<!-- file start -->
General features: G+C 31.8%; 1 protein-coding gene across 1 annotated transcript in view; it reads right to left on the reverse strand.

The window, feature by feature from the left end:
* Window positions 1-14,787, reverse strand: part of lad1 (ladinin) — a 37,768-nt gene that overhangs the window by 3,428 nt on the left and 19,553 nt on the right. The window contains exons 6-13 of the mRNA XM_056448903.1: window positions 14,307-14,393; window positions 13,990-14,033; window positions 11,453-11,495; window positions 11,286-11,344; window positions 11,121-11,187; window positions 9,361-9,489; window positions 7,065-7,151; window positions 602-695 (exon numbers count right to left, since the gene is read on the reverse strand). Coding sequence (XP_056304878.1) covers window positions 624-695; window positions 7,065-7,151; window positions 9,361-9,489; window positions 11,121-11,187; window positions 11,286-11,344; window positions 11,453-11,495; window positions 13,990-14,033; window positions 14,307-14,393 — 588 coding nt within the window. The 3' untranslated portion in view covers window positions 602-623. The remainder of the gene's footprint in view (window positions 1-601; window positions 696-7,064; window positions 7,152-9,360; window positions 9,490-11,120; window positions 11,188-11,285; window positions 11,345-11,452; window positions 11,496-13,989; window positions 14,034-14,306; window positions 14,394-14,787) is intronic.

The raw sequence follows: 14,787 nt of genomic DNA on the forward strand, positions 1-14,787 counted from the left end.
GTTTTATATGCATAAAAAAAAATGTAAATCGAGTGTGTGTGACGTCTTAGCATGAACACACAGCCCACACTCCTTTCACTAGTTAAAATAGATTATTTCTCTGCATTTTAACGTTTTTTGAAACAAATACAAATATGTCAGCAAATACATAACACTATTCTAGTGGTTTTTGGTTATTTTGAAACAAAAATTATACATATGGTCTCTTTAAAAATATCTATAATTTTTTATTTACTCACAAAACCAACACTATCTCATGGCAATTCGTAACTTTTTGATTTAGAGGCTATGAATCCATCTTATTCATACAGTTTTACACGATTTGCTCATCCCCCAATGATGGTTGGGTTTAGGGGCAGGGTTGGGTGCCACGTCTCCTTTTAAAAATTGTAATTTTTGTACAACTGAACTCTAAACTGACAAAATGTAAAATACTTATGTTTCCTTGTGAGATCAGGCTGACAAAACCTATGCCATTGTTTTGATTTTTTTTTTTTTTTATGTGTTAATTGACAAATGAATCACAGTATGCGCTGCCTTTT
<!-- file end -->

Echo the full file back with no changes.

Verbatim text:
General features: G+C 31.8%; 1 protein-coding gene across 1 annotated transcript in view; it reads right to left on the reverse strand.

The window, feature by feature from the left end:
* Window positions 1-14,787, reverse strand: part of lad1 (ladinin) — a 37,768-nt gene that overhangs the window by 3,428 nt on the left and 19,553 nt on the right. The window contains exons 6-13 of the mRNA XM_056448903.1: window positions 14,307-14,393; window positions 13,990-14,033; window positions 11,453-11,495; window positions 11,286-11,344; window positions 11,121-11,187; window positions 9,361-9,489; window positions 7,065-7,151; window positions 602-695 (exon numbers count right to left, since the gene is read on the reverse strand). Coding sequence (XP_056304878.1) covers window positions 624-695; window positions 7,065-7,151; window positions 9,361-9,489; window positions 11,121-11,187; window positions 11,286-11,344; window positions 11,453-11,495; window positions 13,990-14,033; window positions 14,307-14,393 — 588 coding nt within the window. The 3' untranslated portion in view covers window positions 602-623. The remainder of the gene's footprint in view (window positions 1-601; window positions 696-7,064; window positions 7,152-9,360; window positions 9,490-11,120; window positions 11,188-11,285; window positions 11,345-11,452; window positions 11,496-13,989; window positions 14,034-14,306; window positions 14,394-14,787) is intronic.

The raw sequence follows: 14,787 nt of genomic DNA on the forward strand, positions 1-14,787 counted from the left end.
GTTTTATATGCATAAAAAAAAATGTAAATCGAGTGTGTGTGACGTCTTAGCATGAACACACAGCCCACACTCCTTTCACTAGTTAAAATAGATTATTTCTCTGCATTTTAACGTTTTTTGAAACAAATACAAATATGTCAGCAAATACATAACACTATTCTAGTGGTTTTTGGTTATTTTGAAACAAAAATTATACATATGGTCTCTTTAAAAATATCTATAATTTTTTATTTACTCACAAAACCAACACTATCTCATGGCAATTCGTAACTTTTTGATTTAGAGGCTATGAATCCATCTTATTCATACAGTTTTACACGATTTGCTCATCCCCCAATGATGGTTGGGTTTAGGGGCAGGGTTGGGTGCCACGTCTCCTTTTAAAAATTGTAATTTTTGTACAACTGAACTCTAAACTGACAAAATGTAAAATACTTATGTTTCCTTGTGAGATCAGGCTGACAAAACCTATGCCATTGTTTTGATTTTTTTTTTTTTTTATGTGTTAATTGACAAATGAATCACAGTATGCGCTGCCTTTT